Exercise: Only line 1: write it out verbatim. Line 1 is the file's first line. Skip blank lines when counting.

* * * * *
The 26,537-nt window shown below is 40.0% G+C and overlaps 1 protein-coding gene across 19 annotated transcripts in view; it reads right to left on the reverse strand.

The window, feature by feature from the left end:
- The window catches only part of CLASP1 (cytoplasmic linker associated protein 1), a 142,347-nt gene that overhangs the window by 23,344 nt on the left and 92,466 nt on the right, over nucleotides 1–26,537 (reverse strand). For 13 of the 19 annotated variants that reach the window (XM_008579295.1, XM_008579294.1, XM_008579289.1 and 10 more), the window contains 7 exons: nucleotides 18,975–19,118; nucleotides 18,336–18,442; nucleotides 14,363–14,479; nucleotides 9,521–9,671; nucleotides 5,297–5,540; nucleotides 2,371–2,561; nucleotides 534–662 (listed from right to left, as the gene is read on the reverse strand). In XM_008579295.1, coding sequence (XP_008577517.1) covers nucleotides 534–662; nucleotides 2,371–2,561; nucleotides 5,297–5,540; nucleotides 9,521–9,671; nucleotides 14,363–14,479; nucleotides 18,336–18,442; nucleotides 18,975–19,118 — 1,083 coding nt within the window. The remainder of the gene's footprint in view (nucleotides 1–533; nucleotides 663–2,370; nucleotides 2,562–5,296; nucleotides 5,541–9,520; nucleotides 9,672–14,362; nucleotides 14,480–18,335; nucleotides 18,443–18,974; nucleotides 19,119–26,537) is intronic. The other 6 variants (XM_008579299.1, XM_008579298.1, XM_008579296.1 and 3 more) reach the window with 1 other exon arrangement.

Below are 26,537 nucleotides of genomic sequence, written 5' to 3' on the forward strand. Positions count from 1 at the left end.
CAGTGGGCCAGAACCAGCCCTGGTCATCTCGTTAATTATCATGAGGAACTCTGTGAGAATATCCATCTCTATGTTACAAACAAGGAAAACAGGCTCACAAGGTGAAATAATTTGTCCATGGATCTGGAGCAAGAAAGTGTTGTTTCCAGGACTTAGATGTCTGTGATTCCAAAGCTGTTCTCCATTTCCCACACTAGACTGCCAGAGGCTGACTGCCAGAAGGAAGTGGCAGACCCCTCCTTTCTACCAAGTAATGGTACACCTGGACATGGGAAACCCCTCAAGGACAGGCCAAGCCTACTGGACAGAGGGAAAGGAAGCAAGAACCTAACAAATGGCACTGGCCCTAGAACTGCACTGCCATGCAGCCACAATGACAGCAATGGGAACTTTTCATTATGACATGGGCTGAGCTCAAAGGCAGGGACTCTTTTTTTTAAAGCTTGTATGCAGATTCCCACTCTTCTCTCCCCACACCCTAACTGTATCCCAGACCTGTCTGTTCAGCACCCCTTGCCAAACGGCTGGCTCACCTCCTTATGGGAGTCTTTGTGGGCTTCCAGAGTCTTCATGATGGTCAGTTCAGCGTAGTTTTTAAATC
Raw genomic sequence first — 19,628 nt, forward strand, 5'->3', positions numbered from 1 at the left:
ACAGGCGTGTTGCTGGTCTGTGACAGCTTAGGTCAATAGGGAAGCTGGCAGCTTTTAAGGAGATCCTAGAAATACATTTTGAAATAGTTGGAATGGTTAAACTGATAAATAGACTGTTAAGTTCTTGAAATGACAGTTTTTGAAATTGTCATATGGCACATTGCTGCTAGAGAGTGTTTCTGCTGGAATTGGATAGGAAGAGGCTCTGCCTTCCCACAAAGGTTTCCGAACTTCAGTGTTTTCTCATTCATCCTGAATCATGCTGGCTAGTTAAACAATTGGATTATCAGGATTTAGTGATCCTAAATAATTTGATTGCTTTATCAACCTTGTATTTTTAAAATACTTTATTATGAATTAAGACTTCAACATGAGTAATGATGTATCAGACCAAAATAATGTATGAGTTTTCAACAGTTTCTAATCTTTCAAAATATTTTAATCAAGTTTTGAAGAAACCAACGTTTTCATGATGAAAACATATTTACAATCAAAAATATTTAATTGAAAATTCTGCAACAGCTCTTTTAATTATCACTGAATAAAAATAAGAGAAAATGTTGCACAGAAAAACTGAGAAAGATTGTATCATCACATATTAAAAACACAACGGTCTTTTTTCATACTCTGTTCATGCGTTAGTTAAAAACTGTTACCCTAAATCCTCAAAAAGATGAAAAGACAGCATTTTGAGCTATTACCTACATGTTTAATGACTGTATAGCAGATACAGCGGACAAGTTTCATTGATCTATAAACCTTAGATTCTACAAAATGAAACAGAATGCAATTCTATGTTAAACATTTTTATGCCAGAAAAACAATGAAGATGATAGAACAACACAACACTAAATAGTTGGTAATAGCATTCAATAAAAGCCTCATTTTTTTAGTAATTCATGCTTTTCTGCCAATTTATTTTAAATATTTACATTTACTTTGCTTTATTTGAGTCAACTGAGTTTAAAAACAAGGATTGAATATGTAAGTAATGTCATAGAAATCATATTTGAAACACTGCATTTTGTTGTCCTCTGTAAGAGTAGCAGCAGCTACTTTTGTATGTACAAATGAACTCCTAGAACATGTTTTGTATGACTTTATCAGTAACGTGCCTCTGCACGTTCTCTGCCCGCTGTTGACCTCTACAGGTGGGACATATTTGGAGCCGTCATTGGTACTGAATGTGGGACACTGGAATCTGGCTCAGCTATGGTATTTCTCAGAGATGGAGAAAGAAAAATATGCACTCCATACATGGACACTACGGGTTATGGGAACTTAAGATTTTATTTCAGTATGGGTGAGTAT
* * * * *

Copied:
The 26,537-nt window shown below is 40.0% G+C and overlaps 1 protein-coding gene across 19 annotated transcripts in view; it reads right to left on the reverse strand.